This has been a week full of diverse and wonderful experiences as well as LOTS of driving (four round-trips to the Chicago area in eight days ;). Round-trip one included Sunday evening dinner with my friend NanC; three truly fun and fast-paced days teaching a private workshop for 12 members of the North Suburban Needlearts Guild (I'll post more about those amazing, creative, adventuresome gals soon!); and Wednesday evening dinner and Scrabble with my mom before coming home late Wednesday night.
Round trips two and four were early Friday morning and later this afternoon to get my son to and from O'Hare airport. He was in town to perform (beautifully :) in an organ recital on the University of Wisconsin campus.
Round trip three was just for Lisa-the-lifelong-student-of-fiber-art. I had the treat of spending a half-day on Saturday at the Fine Line Creative Arts Center in St. Charles, IL (http://www.fineline.org/) taking an indigo-dyeing workshop with the wonderful Dagmar Klos (I also wrote about Dagmar in May after taking a three-day natural dyes workshop with her in Kentucky at Tanglewood Farm--http://www.kysheepdreams.com/). It was an extra treat to have my Beading with Friends buddy Al in the indigo workshop.
There's something magical about natural dyes, and indigo is perhaps the most magical to me of them all. A working indigo dye vat looks murky dark yellowy-green; when fibers are in the vat they look kind of acid yellow; and as they emerge from the vat they quickly begin to turn a turquoisey-green and then some shade of blue literally right before your eyes!
We laughed yesterday wondering how the first intrepid dyers discovered that you could coax blue out of this plant that does not seem to want to dye fibers at all. Speculations apparently often include a composting pile of indigo plants as well as someone in a drunken stupor who then relieved himself (or herself) on the compost. Seems you need broken-down indigo plants in a de-oxygenated state and something like urea to make the whole thing even have a chance of working. Thank goodness some people thousands of years ago weren't worried about propriety! :)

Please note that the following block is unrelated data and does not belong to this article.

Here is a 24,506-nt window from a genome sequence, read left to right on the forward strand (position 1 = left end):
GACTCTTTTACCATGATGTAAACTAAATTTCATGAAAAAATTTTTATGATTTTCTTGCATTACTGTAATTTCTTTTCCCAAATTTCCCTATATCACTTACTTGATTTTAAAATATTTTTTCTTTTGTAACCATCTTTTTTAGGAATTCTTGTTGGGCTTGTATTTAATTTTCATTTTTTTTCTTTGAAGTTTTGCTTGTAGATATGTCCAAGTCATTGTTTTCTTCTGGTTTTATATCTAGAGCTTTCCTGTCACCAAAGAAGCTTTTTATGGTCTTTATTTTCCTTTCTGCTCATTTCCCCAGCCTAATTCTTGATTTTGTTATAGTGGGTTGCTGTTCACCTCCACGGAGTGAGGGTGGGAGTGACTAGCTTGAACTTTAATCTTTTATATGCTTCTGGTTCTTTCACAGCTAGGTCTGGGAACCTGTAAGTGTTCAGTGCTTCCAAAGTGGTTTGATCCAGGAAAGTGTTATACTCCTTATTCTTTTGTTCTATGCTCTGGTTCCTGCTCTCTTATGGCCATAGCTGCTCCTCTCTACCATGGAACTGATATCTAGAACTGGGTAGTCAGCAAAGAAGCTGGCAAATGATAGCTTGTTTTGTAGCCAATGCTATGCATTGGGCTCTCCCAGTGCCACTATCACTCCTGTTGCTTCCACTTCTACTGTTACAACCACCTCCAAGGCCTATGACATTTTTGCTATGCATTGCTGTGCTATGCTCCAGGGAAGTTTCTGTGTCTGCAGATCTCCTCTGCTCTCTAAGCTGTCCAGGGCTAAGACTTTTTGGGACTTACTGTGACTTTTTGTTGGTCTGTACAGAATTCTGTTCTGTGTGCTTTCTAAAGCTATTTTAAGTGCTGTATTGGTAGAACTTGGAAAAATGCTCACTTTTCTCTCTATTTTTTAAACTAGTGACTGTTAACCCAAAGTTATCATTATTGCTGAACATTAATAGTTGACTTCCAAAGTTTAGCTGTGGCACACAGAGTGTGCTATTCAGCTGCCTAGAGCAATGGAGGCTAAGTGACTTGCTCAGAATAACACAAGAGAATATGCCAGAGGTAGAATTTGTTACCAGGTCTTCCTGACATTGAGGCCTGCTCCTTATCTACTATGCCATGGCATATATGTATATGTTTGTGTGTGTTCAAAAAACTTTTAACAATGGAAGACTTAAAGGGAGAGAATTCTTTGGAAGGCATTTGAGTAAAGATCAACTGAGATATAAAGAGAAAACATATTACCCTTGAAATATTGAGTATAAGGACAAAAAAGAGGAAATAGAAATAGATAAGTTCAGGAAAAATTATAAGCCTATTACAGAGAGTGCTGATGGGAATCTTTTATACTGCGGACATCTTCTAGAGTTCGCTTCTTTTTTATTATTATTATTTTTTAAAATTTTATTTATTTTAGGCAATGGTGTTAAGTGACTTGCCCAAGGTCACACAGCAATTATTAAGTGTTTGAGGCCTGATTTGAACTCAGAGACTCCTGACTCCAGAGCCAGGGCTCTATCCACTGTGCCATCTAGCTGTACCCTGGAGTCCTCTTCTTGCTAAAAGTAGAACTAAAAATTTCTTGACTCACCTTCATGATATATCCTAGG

Indigo dyeing, as many already know, is a smelly, messy, amazing process. We had the benefit at Fine Line of a large indigo vat already in place that Dagmar set up and manages. It has a higher concentration of pigment than the other two vats we used and produced the quickest deep blues. The smaller vats were more standard concentrations of natural indigo and synthetic indigo. All three create successively deeper shades of blue through a repeated dipping process (about one minute for animal fibers and five minutes for plant fibers) interspersed with oxidizing periods of 20 minutes to one hour or more.
It was a perfect early autumn day in northern Illinois, and we had the clothes lines behind our dye lab filling quickly with gorgeous shades of blue on cotton, linen, wool, silk, and natural blends in yarn, fabric, fleece, and even a few t-shirts. The steady, balmy breeze and sunny sky helped our fibers dry quickly and also made for a lovely experience of stepping outside to hang our fibers on the line.
Our literal immersion in blue pigment, fabric, and sky, as well as the sunshine and gorgeous breeze reminded me of the opening stanza of my favorite e.e. cummings poem:
I thank You God for most this amazing
day:for the leaping greenly spirits of trees
and a blue true dream of sky; and for everything
which is natural which is infinite which is yes
I snapped a few pictures of the results the six of us produced in just three hours. My samples are drying on my clothesline in my laundry room now, and after being rinsed in vinegar to neutralize the ph on the fibers, I'm eager to get started stitching on the fabrics and with the silk yarns!